VOTER PERCEPTIONS: SEPARATING FACT FROM FICTION
Posted by Tim Bryce on March 15, 2012
One of the most fundamental lessons to learn in business and in life, is that people act on their perceptions, regardless if it is right or wrong. If we believe something is true, even if it is fallacious to everyone else, we will act accordingly which may prove disastrous to our well being. To illustrate, if I believe the flame will not hurt me, I will stick my hand in it; if I believe the car is shifted to “Drive” (as opposed to “Reverse”) I will likely accelerate faster and look the wrong way; if I believe it is warm outside, I will not wear a coat, etc. All of our decisions are based on how we perceive a situation. Success, therefore, is predicated on who is the most alert, can process the data properly, and arrive at the correct conclusion.
As an old systems man though, I can tell you authoritatively: If the input is wrong, everything that follows will be wrong. So, a lot depends on our senses, our intelligence and education, our attention span and power of observation, our sense of right and wrong, and our general awareness of the world around us.
On November 6th, American voters will be asked to elect a president, congressmen, and several state and local officials. Voter perceptions will obviously play an important role in our decision making process and already we are receiving conflicting messages. For example, the president’s campaign proudly proclaims: “We’ve added back 2.6 million private sector jobs as of September 2011.” (Source: https://my.barackobama.com/) Yet, the US Bureau of Labor Statistics reports the 2011 Unemployment Level was 13,747,000 people, and the Unemployment Rate is yet to dip below 8%, regardless of the president’s stimulus bills. As Stephen Gandel of TIME Magazine wrote (July 14, 2009), “Back in early January, when Barack Obama was still President-elect, two of his chief economic advisers (Christina Romer and Jared Bernstein) — leading proponents of a stimulus bill — predicted that the passage of a large economic-aid package would boost the economy and keep the unemployment rate below 8%. It hasn’t quite worked out that way.”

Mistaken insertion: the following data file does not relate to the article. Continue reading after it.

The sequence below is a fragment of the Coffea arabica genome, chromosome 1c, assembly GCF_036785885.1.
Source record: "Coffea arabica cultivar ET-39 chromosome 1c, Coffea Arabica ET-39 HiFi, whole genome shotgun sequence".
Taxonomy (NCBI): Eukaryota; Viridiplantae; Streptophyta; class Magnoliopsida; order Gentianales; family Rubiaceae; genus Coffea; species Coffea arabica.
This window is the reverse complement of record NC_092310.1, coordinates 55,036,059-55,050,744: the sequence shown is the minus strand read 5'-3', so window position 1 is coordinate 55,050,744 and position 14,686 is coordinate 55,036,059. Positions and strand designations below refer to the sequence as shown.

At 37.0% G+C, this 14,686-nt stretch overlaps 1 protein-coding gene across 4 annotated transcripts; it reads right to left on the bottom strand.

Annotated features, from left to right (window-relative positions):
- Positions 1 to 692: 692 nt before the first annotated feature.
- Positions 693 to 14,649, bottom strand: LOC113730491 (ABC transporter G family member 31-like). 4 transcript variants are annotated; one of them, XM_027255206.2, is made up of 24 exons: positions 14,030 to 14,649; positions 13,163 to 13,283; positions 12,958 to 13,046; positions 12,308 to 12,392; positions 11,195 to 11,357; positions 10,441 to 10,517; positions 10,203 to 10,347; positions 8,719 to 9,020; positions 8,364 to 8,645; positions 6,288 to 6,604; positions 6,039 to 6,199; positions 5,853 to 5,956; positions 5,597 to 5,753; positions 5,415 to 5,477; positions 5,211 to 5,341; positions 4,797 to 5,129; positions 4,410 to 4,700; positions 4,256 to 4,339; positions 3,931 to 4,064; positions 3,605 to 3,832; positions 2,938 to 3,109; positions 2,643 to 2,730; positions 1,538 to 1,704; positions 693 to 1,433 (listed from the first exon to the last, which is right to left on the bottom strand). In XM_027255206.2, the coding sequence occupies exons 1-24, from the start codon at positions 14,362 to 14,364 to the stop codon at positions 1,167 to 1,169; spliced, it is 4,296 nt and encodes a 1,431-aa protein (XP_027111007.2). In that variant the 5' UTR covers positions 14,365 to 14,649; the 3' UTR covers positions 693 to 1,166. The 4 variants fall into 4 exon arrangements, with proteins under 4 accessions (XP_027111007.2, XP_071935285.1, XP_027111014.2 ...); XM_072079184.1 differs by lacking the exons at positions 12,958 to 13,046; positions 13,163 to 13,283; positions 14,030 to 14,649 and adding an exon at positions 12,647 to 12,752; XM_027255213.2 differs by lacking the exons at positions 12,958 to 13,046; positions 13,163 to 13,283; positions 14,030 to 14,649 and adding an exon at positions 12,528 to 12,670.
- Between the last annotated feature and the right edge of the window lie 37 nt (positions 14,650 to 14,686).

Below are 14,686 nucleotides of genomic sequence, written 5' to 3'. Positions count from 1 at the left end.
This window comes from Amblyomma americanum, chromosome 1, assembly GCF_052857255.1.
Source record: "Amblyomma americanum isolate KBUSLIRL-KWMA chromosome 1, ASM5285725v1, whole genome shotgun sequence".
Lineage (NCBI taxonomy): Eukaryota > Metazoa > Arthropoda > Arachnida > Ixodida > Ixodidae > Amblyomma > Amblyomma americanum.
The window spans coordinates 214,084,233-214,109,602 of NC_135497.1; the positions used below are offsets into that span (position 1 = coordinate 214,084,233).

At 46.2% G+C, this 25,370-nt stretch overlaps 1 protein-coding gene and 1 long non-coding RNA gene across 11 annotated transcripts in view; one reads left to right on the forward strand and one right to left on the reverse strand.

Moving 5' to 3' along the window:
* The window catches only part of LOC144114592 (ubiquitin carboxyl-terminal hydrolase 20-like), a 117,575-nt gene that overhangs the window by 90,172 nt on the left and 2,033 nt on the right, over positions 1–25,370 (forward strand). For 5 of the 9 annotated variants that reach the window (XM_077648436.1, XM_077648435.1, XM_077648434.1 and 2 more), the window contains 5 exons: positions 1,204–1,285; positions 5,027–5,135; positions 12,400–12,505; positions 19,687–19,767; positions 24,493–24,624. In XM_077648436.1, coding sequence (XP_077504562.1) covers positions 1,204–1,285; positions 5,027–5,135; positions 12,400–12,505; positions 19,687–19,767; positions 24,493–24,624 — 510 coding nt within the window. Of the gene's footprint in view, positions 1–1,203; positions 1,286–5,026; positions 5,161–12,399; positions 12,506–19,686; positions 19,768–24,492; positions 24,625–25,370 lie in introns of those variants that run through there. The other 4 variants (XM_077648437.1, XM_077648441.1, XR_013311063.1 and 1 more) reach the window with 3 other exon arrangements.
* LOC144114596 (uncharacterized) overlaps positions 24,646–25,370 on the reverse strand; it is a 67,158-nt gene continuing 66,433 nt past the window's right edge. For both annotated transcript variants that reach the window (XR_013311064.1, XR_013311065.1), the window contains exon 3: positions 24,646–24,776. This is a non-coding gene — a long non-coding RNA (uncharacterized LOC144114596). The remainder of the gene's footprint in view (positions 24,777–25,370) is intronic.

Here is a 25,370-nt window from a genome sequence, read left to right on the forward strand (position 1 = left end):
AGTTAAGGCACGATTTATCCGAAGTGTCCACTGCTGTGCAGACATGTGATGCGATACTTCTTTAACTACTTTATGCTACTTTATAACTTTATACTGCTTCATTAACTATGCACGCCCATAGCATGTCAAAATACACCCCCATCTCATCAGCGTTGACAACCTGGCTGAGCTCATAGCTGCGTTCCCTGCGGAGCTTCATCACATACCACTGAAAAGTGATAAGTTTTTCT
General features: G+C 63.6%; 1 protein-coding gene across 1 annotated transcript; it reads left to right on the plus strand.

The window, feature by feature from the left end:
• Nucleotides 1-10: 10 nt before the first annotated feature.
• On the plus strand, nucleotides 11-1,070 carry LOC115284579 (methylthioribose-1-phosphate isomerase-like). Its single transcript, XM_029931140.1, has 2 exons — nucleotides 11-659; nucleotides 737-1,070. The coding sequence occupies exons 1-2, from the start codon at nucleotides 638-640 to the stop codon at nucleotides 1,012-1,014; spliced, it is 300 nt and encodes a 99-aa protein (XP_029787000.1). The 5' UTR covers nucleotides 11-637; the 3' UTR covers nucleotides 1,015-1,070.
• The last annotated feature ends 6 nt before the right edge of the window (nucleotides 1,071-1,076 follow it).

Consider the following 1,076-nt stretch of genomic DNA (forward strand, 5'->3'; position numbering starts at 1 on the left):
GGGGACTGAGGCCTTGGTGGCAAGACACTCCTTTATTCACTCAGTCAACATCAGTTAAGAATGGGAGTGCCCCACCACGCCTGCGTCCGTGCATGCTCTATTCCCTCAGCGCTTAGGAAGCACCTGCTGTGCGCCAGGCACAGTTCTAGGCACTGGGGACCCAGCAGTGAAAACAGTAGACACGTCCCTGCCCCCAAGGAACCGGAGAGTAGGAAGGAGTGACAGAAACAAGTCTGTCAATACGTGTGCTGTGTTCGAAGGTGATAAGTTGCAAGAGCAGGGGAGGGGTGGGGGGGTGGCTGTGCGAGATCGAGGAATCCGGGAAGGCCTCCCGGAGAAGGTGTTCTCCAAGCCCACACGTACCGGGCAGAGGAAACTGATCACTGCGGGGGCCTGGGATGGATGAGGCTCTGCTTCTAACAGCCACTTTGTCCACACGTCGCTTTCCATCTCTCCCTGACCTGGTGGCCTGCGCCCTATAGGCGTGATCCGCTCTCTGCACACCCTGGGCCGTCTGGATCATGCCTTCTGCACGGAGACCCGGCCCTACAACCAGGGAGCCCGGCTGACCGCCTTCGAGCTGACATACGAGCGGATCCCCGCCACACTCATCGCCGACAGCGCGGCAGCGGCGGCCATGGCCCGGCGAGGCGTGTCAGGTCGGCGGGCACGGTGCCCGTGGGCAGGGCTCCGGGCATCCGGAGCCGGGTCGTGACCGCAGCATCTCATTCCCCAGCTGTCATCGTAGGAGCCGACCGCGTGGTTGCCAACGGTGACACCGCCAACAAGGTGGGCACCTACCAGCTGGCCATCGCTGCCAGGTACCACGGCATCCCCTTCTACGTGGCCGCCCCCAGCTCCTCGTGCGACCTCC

There is also a lot of spin being offered regarding taxes, spending, and of course the national debt and deficit. The president blames the GOP-led House of Representatives for obstructing progress, and the Republicans blame the president for reckless economic policies. So, who should we believe? What is the correct perception? It ultimately depends on your ability to separate fact from fiction. Only by taking the initiative and digging into statistics will we discover the facts:
|Americans in Poverty||UP|
|US Global Competitiveness||DOWN|
|Federal Credit Rating||DOWN|
Yet this is what the Obama administration wants us to perceive as a “Recovery.”